The Pony Express established their station here in 1860 and the Overland Mail & Telegraph Company also began using Uncle Billy's trading post as a station in 1861 until they ceased operating in 1869. The area has been referred to as "Fort Ruby" and "Camp Ruby."
Ruby Valley, White Pine County, Nevada - Ruby Valley Pony Express Station - photo taken in 1944 - Only a small amount of ruins exist in 1998. Picture courtesy of Joe Nardone 5/2/98
Many Mormons grew barley, oats and grains, but charged prices that the Overland Mail Company chose not to pay, instead opting to grow their own grain for their stock on 1000 acres just east of the trading post. Potatoes, beets and other vegetables were grown on the company's farm for use of Uncle Billy's customers and the other stations on the east and west. Travelers were served baked goods, fresh meat, fish, fowl and vegetables and the Ruby Valley Station became one of the most popular rest stops between western Nevada and Salt Lake City.
The Overland Mail Company sold off the farm after 1869. The settlement of Hobson formed around the old Overland Mail Company's farm, which had become a large ranch and the Hobson post office operated between 1902 and 1914. Paher says the ranch uses a few buildings remaining from the 1860's for storage, but the barracks from the old fort were torn down, leaving only foundations to be seen. Rock ruins remain of the old Overland Stage Station and only a spring and historical marker show the site of the old Pony Express station.
A Pony Express Station added between Ruby Station and Butte Station in 1861 to
support the Overland Mail and Overland Stage and the Pony Express. It operated 1861 to
1869. Rock foundation ruins and a well remain at the site.
The station's thirty-foot long walls were made of logs, sandstone and limestone compacted with mud. The roof was constructed by the use of split cedar trees. Porthole size windows supplied light. There was a corral made from rails and a shed of some kind.
While discussing the original Butte Station, Paher states, "A canvas partition cut the inside into unequal parts with one section containing two bunks, standing bedsteads of poles, all heaped up with ragged coverings, probably army blankets and buffalo robes. Underneath were saddles, harnesses and straps. Clothes and several sacks of grain and food kept off the floor by logs. The uneven unswept floor was a sea of mud in one corner because part of a spring oozed through one wall. A fireplace occupied half of another wall." Only the foundation remains.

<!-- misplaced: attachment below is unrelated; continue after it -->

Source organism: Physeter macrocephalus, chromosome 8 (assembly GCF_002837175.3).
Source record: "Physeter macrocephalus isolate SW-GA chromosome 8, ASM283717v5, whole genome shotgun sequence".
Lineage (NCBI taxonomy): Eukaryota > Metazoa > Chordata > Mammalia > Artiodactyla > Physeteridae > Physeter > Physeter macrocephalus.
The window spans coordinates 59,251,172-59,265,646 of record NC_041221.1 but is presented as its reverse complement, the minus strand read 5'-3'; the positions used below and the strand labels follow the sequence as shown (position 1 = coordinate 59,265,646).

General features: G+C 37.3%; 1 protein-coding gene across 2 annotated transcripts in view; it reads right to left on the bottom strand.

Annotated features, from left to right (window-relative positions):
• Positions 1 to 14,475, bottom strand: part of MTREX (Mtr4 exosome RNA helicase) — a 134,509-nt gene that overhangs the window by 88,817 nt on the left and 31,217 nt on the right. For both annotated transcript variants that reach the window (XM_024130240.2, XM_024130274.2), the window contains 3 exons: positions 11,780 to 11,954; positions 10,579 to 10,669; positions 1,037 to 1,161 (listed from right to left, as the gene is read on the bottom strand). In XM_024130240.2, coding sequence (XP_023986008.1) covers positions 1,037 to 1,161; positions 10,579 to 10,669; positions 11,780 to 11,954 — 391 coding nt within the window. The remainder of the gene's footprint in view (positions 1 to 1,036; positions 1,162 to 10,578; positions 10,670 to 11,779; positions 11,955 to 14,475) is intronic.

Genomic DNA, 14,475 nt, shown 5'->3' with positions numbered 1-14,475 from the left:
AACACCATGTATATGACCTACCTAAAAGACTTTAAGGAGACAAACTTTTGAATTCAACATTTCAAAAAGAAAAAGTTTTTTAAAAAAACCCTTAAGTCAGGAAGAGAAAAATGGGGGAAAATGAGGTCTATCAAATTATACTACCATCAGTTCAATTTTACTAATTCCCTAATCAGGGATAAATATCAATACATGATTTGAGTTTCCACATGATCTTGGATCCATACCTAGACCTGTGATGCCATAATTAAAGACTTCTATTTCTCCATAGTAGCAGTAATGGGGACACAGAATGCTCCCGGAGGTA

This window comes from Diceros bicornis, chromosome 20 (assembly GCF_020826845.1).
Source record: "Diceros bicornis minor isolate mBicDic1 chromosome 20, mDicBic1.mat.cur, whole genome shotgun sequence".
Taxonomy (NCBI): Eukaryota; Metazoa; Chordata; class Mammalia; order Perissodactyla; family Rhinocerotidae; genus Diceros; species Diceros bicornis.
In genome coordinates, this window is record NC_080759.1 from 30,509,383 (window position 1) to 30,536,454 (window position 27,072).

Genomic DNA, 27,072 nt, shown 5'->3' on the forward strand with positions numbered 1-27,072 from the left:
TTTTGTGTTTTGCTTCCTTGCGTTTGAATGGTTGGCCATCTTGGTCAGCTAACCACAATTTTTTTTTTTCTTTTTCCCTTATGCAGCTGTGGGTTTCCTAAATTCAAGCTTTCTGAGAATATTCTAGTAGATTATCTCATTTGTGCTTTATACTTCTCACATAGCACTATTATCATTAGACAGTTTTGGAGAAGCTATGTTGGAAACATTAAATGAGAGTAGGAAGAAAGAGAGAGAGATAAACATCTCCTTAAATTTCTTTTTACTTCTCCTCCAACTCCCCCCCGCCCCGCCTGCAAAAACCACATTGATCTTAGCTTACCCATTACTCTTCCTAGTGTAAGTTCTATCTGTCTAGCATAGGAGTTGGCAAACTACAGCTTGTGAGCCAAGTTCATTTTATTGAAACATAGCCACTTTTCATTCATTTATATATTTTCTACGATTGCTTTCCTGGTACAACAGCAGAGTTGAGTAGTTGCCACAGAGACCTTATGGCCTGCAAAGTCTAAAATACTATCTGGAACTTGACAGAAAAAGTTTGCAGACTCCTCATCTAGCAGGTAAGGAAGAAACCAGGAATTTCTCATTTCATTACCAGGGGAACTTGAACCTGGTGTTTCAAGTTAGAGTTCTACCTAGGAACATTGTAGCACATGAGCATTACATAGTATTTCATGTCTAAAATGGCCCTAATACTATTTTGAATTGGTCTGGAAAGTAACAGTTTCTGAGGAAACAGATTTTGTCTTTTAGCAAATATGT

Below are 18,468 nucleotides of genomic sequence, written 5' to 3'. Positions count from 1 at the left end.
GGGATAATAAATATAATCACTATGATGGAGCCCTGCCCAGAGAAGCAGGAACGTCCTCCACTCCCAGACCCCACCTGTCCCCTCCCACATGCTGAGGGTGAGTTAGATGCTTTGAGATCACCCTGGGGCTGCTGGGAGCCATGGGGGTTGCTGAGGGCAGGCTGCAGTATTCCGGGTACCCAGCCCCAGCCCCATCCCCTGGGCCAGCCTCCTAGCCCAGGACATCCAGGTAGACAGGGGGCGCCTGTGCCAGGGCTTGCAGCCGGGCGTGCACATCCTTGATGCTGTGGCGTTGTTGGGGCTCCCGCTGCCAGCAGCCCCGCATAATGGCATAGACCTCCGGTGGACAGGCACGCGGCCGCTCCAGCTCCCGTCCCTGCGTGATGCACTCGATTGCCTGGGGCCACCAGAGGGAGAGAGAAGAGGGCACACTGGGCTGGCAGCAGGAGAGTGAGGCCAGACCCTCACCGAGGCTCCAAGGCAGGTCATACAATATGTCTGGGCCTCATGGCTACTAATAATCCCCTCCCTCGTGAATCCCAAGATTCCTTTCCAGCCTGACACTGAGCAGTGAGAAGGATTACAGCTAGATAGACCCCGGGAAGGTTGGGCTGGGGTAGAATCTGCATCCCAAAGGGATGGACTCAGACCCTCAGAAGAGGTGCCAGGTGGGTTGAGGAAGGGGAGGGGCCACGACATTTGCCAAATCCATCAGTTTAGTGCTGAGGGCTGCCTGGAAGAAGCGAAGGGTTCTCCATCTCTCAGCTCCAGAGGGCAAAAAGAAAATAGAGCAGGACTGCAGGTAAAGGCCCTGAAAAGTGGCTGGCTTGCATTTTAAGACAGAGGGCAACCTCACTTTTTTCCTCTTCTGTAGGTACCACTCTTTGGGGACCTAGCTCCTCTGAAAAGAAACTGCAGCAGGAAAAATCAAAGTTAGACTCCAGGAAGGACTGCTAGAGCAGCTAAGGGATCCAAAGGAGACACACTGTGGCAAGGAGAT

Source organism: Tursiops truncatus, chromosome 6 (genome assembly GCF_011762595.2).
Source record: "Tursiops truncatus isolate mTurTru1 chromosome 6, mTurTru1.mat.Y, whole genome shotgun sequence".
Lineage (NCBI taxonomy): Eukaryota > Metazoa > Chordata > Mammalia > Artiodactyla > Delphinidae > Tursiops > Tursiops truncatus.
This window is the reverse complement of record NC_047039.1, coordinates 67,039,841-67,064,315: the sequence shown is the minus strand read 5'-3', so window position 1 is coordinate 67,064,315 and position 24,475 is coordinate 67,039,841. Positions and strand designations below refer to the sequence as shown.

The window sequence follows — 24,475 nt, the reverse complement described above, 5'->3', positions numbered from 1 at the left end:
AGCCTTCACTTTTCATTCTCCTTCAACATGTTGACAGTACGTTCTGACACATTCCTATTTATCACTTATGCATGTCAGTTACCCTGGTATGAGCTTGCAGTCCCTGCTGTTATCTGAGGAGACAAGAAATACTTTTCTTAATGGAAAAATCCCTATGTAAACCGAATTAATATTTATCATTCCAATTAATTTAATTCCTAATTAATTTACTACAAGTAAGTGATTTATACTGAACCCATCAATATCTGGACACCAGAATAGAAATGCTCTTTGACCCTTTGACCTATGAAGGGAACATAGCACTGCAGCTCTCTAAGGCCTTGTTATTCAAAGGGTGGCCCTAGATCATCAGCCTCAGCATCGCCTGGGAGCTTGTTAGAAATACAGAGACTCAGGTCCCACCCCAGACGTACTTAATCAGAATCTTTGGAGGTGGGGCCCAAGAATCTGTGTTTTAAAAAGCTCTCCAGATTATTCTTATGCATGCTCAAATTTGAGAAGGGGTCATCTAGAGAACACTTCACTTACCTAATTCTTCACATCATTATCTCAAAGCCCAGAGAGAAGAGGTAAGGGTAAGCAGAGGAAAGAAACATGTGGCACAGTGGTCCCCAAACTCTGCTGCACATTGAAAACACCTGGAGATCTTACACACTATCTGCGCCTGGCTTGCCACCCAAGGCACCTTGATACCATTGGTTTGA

The station was also used by the Overland
Mail and Telegraph Company from 1861 to 1869.
In 1865, Egan was a mining camp that contained stores, a blacksmith shop, post office, a school and several houses. In 1870, the town had 67 residents, including Andrus Davis, the telegraph operator.
Road building, recycling of building materials and mining operations have obliterated much of the site. The Egan Canyon Cemetery is located about one quarter of a mile away. Unique wooden grave fences joined with wooden dowels show the craftsmanship of the unknown builder. (see Ghost Towns) The Egan Canyon site is located on private property.
Fort Schellbourne is located south of the Cherry Creek road at the junction of US 93 and S. R. 2, then 3 miles east. 39 miles north of Ely in Steptoe Valley.
The area may be named for Major A. J. Schell as Schell Creek was named before the Station was built by the Pony Express. This section of the country has a long history of Indian fighting, and first served as a Pony Express Station; later as a fort for the US troops. Many buildings were moved to Cherry Creek. Schellbourne now serves as the headquarters for a ranch. A small cemetery lies near the ruins of the town with Burke family members and three men who were murdered in 1865 interred in it. Pictures and picture links can be found on the cemetery page.
This building has been identified as perhaps being the old Schellbourne Post Office, far back right.
Photo courtesy of Sunny Martin.
A rock outline of the building remains. This Pony Express Station is located inside the present-day Goshute Indian Reservation.
Fort Ruby, Ruby Valley, NV
Links to Pony Express related pages
Pony Express Home Station
by Tom Crews - an excellent, informative Pony Express site. It has information regarding all aspects of the Pony Express and should not be missed.
Pony Express Stations in Nevada
White Pine Cemeteries and Burials
White Pine Historical & Archealogical Society
White Pine Historical and Archaeological Society
P.O. Box 1117
Ely, NV 89301